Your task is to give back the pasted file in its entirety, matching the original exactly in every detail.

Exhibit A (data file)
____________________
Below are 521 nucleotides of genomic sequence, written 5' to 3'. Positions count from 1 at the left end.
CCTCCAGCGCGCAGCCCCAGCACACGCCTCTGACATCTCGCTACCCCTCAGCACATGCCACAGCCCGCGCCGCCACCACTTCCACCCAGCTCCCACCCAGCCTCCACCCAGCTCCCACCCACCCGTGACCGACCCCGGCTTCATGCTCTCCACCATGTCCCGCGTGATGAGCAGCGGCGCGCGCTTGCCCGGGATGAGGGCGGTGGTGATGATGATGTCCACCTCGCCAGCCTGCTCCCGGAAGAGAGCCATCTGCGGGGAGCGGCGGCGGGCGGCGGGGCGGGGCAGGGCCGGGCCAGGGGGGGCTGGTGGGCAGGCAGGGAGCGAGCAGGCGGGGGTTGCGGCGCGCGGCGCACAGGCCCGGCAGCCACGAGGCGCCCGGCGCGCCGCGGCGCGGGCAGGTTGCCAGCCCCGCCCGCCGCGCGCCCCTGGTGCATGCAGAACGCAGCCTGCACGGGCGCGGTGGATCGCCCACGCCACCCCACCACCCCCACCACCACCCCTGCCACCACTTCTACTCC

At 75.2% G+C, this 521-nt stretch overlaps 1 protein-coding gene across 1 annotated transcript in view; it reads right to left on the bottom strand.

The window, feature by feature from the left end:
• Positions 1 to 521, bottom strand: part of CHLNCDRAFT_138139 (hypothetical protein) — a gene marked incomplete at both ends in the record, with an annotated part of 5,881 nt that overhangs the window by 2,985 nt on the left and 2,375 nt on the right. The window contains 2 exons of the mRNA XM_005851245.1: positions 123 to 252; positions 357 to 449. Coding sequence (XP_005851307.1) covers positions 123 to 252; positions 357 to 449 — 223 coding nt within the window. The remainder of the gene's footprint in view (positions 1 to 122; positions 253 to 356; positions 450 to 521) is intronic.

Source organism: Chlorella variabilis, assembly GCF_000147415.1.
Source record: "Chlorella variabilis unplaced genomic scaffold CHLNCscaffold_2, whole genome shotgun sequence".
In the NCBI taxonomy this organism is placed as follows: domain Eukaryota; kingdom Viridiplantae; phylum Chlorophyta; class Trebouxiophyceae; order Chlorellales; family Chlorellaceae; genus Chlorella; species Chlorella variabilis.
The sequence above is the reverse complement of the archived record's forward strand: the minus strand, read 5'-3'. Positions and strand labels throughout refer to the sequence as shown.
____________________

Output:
Below are 521 nucleotides of genomic sequence, written 5' to 3'. Positions count from 1 at the left end.
CCTCCAGCGCGCAGCCCCAGCACACGCCTCTGACATCTCGCTACCCCTCAGCACATGCCACAGCCCGCGCCGCCACCACTTCCACCCAGCTCCCACCCAGCCTCCACCCAGCTCCCACCCACCCGTGACCGACCCCGGCTTCATGCTCTCCACCATGTCCCGCGTGATGAGCAGCGGCGCGCGCTTGCCCGGGATGAGGGCGGTGGTGATGATGATGTCCACCTCGCCAGCCTGCTCCCGGAAGAGAGCCATCTGCGGGGAGCGGCGGCGGGCGGCGGGGCGGGGCAGGGCCGGGCCAGGGGGGGCTGGTGGGCAGGCAGGGAGCGAGCAGGCGGGGGTTGCGGCGCGCGGCGCACAGGCCCGGCAGCCACGAGGCGCCCGGCGCGCCGCGGCGCGGGCAGGTTGCCAGCCCCGCCCGCCGCGCGCCCCTGGTGCATGCAGAACGCAGCCTGCACGGGCGCGGTGGATCGCCCACGCCACCCCACCACCCCCACCACCACCCCTGCCACCACTTCTACTCC

At 75.2% G+C, this 521-nt stretch overlaps 1 protein-coding gene across 1 annotated transcript in view; it reads right to left on the bottom strand.

The window, feature by feature from the left end:
• Positions 1 to 521, bottom strand: part of CHLNCDRAFT_138139 (hypothetical protein) — a gene marked incomplete at both ends in the record, with an annotated part of 5,881 nt that overhangs the window by 2,985 nt on the left and 2,375 nt on the right. The window contains 2 exons of the mRNA XM_005851245.1: positions 123 to 252; positions 357 to 449. Coding sequence (XP_005851307.1) covers positions 123 to 252; positions 357 to 449 — 223 coding nt within the window. The remainder of the gene's footprint in view (positions 1 to 122; positions 253 to 356; positions 450 to 521) is intronic.

Source organism: Chlorella variabilis, assembly GCF_000147415.1.
Source record: "Chlorella variabilis unplaced genomic scaffold CHLNCscaffold_2, whole genome shotgun sequence".
In the NCBI taxonomy this organism is placed as follows: domain Eukaryota; kingdom Viridiplantae; phylum Chlorophyta; class Trebouxiophyceae; order Chlorellales; family Chlorellaceae; genus Chlorella; species Chlorella variabilis.
The sequence above is the reverse complement of the archived record's forward strand: the minus strand, read 5'-3'. Positions and strand labels throughout refer to the sequence as shown.